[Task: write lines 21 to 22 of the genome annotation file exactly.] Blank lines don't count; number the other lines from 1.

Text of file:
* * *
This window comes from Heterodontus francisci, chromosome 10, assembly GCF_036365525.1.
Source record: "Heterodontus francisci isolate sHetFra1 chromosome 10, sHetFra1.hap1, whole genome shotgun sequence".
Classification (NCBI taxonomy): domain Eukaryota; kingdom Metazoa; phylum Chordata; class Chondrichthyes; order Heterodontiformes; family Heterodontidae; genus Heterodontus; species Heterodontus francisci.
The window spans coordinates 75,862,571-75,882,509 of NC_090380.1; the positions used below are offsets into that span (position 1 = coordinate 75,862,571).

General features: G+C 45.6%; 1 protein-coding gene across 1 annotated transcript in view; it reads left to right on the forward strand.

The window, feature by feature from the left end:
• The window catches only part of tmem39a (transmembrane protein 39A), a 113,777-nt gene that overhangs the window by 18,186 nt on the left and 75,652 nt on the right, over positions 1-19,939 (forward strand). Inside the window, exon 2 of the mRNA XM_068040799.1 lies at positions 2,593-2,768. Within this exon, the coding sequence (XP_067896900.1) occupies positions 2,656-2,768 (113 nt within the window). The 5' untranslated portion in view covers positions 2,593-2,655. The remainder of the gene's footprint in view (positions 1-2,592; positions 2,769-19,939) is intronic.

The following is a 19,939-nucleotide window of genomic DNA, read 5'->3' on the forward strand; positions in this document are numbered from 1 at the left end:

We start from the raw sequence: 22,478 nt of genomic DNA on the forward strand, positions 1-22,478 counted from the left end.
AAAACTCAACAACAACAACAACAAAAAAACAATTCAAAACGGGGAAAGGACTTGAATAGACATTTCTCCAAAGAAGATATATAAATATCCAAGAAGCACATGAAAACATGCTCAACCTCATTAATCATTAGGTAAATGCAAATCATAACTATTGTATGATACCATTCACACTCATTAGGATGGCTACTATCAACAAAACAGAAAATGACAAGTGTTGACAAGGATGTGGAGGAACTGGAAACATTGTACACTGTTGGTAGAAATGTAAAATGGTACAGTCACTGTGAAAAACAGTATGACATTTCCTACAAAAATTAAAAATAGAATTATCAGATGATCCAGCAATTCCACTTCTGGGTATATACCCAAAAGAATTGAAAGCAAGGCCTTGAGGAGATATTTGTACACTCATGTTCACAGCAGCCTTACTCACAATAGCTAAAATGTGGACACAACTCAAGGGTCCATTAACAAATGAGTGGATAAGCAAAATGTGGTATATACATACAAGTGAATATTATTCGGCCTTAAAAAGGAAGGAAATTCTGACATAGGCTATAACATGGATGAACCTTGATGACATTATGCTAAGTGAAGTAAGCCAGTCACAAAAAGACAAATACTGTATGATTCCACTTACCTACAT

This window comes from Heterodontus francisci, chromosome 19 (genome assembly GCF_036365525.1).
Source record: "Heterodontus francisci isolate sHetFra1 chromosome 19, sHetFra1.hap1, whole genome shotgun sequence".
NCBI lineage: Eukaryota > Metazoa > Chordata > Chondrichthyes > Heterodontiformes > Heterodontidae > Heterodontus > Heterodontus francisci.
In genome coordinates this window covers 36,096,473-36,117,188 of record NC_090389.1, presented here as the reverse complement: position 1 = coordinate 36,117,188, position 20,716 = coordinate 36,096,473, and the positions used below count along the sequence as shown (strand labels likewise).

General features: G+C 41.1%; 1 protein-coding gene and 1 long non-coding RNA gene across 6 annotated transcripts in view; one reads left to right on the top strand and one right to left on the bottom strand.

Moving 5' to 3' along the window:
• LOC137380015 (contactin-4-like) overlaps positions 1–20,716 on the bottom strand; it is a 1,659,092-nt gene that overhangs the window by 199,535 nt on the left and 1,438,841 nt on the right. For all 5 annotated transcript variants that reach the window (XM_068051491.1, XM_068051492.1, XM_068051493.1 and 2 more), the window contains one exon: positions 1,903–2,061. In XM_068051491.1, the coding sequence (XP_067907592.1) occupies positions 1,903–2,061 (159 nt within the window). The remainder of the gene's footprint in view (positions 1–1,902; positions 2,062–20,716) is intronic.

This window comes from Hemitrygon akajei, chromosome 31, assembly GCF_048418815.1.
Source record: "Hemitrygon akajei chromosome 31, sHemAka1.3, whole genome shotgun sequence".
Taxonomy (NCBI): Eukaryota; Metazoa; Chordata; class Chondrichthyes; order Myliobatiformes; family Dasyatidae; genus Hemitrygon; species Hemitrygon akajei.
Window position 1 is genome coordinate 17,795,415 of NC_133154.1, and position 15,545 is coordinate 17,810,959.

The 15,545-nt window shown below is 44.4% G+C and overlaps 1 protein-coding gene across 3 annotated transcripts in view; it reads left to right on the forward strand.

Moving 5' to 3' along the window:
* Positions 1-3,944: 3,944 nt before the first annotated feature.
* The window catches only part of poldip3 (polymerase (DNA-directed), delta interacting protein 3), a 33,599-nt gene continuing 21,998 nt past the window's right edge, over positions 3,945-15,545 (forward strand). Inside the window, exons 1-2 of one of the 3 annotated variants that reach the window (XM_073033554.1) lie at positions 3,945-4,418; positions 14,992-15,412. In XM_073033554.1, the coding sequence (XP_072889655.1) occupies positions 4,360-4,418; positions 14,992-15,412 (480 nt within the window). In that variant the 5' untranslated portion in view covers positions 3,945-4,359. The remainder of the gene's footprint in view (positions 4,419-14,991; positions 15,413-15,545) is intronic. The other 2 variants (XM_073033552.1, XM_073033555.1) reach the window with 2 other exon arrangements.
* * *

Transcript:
Window position 1 is genome coordinate 17,795,415 of NC_133154.1, and position 15,545 is coordinate 17,810,959.

The 15,545-nt window shown below is 44.4% G+C and overlaps 1 protein-coding gene across 3 annotated transcripts in view; it reads left to right on the forward strand.